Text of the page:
Originally conceived as a twelve-piece, the group has shrunk to a four-piece augmented by a sax player and two girl singers who will play three British dates before Christmas, around fifteen in January and February before leaving for a twenty city tour of the States where it emerges he has a substantial cult following that has produced sales of around 100,000 a time for his solo albums, and earned him number one bass player title in several polls and even number three in the brass section once.
His most successful albums have been, he admits, the sick ones. “They dribble into the charts for a bit and stagger around for a while.”
His own material on three albums so far and reportedly on the forthcoming Ox album betray a bizarre imagination steeped in a black vision of the world. Did he ever stop to ask himself why he wrote like this. I was keen to know. “I`m gradually getting out of that, I must be getting happier or something.

“That early stuff, I was encouraged by Kit Lambert to write…horrible songs really; songs about people with phobias and hang-ups, about spiders and alcoholics who see imaginary people, and stuff like that.
“My first album was about birth, death, reincarnation, the devil, heaven and hell; and the second solo album was about people with things wrong with them: someone whose wife runs off and commits suicide, and a fellow with a dominant mother, a peeping Tom, someone who finds out his girlfriend is married with three kids to a weight lifter.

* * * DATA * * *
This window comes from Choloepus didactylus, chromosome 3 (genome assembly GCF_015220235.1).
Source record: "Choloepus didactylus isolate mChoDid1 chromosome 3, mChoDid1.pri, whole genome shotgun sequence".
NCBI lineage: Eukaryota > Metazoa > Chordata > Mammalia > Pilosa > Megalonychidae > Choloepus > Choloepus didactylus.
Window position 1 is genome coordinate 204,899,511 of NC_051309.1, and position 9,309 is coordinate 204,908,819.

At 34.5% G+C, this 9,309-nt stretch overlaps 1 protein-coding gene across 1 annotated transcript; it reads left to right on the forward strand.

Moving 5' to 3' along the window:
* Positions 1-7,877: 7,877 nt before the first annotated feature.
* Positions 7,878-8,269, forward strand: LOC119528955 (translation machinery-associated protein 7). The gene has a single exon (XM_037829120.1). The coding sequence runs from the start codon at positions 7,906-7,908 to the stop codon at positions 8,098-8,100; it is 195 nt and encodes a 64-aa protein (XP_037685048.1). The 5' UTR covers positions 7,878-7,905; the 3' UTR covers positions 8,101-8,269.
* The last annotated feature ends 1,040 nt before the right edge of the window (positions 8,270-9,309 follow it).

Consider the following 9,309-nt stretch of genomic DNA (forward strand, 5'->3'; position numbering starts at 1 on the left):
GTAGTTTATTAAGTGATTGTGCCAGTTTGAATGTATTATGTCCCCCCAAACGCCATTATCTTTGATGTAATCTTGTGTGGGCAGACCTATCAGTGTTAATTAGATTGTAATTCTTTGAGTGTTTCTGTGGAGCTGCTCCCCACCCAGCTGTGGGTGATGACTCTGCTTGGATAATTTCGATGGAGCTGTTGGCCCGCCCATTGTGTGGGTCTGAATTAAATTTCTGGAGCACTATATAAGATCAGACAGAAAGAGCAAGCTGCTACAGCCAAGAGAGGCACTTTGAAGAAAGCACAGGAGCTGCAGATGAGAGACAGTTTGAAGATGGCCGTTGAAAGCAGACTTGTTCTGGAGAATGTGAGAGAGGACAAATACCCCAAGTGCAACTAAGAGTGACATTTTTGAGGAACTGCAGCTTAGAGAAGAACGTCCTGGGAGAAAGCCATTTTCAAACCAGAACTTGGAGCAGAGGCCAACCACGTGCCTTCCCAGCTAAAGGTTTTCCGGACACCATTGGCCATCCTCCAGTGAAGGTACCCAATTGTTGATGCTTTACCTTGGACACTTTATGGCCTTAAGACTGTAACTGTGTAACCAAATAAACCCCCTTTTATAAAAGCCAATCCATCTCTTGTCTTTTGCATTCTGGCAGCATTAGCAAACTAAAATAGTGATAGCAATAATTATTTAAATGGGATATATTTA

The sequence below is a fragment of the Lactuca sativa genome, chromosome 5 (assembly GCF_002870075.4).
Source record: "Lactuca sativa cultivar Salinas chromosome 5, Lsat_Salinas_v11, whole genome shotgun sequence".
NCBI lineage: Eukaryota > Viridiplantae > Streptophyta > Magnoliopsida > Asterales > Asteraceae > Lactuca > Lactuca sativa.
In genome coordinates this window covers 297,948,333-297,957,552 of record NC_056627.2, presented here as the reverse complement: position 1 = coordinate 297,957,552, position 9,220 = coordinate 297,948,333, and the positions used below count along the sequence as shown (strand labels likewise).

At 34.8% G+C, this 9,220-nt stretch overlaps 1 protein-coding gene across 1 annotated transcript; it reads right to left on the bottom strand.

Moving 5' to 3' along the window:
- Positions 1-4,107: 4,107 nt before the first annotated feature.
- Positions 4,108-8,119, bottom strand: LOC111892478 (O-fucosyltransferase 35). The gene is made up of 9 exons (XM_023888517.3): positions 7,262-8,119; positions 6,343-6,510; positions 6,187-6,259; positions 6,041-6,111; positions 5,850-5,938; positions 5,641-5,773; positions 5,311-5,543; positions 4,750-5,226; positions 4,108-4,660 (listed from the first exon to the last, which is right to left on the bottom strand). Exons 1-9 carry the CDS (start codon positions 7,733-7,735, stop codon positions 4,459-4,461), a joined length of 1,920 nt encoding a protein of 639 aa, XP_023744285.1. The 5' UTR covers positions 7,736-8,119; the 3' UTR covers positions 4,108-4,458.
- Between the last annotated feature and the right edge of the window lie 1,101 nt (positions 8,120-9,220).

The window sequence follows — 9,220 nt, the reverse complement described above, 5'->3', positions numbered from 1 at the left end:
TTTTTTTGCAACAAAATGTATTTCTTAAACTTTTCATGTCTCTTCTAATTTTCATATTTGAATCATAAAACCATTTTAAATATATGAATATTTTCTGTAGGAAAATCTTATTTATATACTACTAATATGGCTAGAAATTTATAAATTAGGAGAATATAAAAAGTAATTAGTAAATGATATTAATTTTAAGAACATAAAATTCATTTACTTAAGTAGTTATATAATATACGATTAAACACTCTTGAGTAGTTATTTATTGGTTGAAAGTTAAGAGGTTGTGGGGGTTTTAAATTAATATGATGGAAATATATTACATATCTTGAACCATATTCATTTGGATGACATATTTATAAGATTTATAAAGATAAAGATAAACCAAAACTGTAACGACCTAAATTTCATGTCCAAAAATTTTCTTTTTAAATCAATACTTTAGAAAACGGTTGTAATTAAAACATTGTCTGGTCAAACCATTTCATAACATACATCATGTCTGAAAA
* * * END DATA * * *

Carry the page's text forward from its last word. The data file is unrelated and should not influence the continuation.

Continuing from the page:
“Kit Lambert realised I had an ability…he actually wanted me to write a children`s album…stuff like `Boris The Spider` and `Whisky Man` was appealing to 11 and 12 year old kids.”
He conceded that the “Rigor Mortis” album had marked a move from “Sick subjects to slightly sick things; but the latest album isn`t that black, though it`s still got that black undertone to it.” Some kind of concession to public sensibility I suppose.

“I think the sickest album that could ever be released is the stuff I`ve written with the Who. The `Ox` album released on Bactrack is all my numbers with the Who, and the fellow who actually spliced it together said he felt like jumping out of the window after he finished.”
I asked if that had been his original intention: “It was in those days, but I`m gradually getting out of it now. The Ox album is the most commercial thing I`ve done; it`s quite varied in its music. The whole reason for me forming a band was so that I could get a direction musically, so that I could actually write for that band.